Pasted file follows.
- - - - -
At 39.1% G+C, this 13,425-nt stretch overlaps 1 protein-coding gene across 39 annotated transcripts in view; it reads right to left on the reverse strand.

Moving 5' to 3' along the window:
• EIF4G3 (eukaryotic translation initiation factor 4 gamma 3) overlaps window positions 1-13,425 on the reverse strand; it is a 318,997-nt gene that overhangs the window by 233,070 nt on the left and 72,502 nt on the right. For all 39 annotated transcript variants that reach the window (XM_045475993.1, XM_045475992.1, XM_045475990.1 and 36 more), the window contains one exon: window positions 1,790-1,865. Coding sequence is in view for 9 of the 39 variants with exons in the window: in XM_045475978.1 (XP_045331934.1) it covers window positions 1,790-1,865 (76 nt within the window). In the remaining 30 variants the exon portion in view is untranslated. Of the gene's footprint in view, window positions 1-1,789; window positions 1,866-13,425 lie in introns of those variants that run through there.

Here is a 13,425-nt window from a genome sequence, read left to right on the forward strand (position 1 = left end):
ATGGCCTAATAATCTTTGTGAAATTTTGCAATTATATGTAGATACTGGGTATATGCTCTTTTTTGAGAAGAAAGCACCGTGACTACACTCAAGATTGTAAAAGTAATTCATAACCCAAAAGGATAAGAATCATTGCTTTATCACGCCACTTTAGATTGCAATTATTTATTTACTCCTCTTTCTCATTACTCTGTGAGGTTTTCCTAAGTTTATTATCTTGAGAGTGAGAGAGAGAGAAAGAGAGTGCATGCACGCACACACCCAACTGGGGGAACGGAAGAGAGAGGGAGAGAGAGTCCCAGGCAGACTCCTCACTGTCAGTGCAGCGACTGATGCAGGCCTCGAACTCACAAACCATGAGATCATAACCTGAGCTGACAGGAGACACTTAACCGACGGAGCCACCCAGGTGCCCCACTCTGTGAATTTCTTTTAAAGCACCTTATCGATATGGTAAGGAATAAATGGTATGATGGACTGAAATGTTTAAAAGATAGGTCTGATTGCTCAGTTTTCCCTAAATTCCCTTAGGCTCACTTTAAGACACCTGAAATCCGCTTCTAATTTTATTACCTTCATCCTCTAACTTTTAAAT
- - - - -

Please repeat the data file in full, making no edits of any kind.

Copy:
At 39.1% G+C, this 13,425-nt stretch overlaps 1 protein-coding gene across 39 annotated transcripts in view; it reads right to left on the reverse strand.

Moving 5' to 3' along the window:
• EIF4G3 (eukaryotic translation initiation factor 4 gamma 3) overlaps window positions 1-13,425 on the reverse strand; it is a 318,997-nt gene that overhangs the window by 233,070 nt on the left and 72,502 nt on the right. For all 39 annotated transcript variants that reach the window (XM_045475993.1, XM_045475992.1, XM_045475990.1 and 36 more), the window contains one exon: window positions 1,790-1,865. Coding sequence is in view for 9 of the 39 variants with exons in the window: in XM_045475978.1 (XP_045331934.1) it covers window positions 1,790-1,865 (76 nt within the window). In the remaining 30 variants the exon portion in view is untranslated. Of the gene's footprint in view, window positions 1-1,789; window positions 1,866-13,425 lie in introns of those variants that run through there.

Here is a 13,425-nt window from a genome sequence, read left to right on the forward strand (position 1 = left end):
ATGGCCTAATAATCTTTGTGAAATTTTGCAATTATATGTAGATACTGGGTATATGCTCTTTTTTGAGAAGAAAGCACCGTGACTACACTCAAGATTGTAAAAGTAATTCATAACCCAAAAGGATAAGAATCATTGCTTTATCACGCCACTTTAGATTGCAATTATTTATTTACTCCTCTTTCTCATTACTCTGTGAGGTTTTCCTAAGTTTATTATCTTGAGAGTGAGAGAGAGAGAAAGAGAGTGCATGCACGCACACACCCAACTGGGGGAACGGAAGAGAGAGGGAGAGAGAGTCCCAGGCAGACTCCTCACTGTCAGTGCAGCGACTGATGCAGGCCTCGAACTCACAAACCATGAGATCATAACCTGAGCTGACAGGAGACACTTAACCGACGGAGCCACCCAGGTGCCCCACTCTGTGAATTTCTTTTAAAGCACCTTATCGATATGGTAAGGAATAAATGGTATGATGGACTGAAATGTTTAAAAGATAGGTCTGATTGCTCAGTTTTCCCTAAATTCCCTTAGGCTCACTTTAAGACACCTGAAATCCGCTTCTAATTTTATTACCTTCATCCTCTAACTTTTAAAT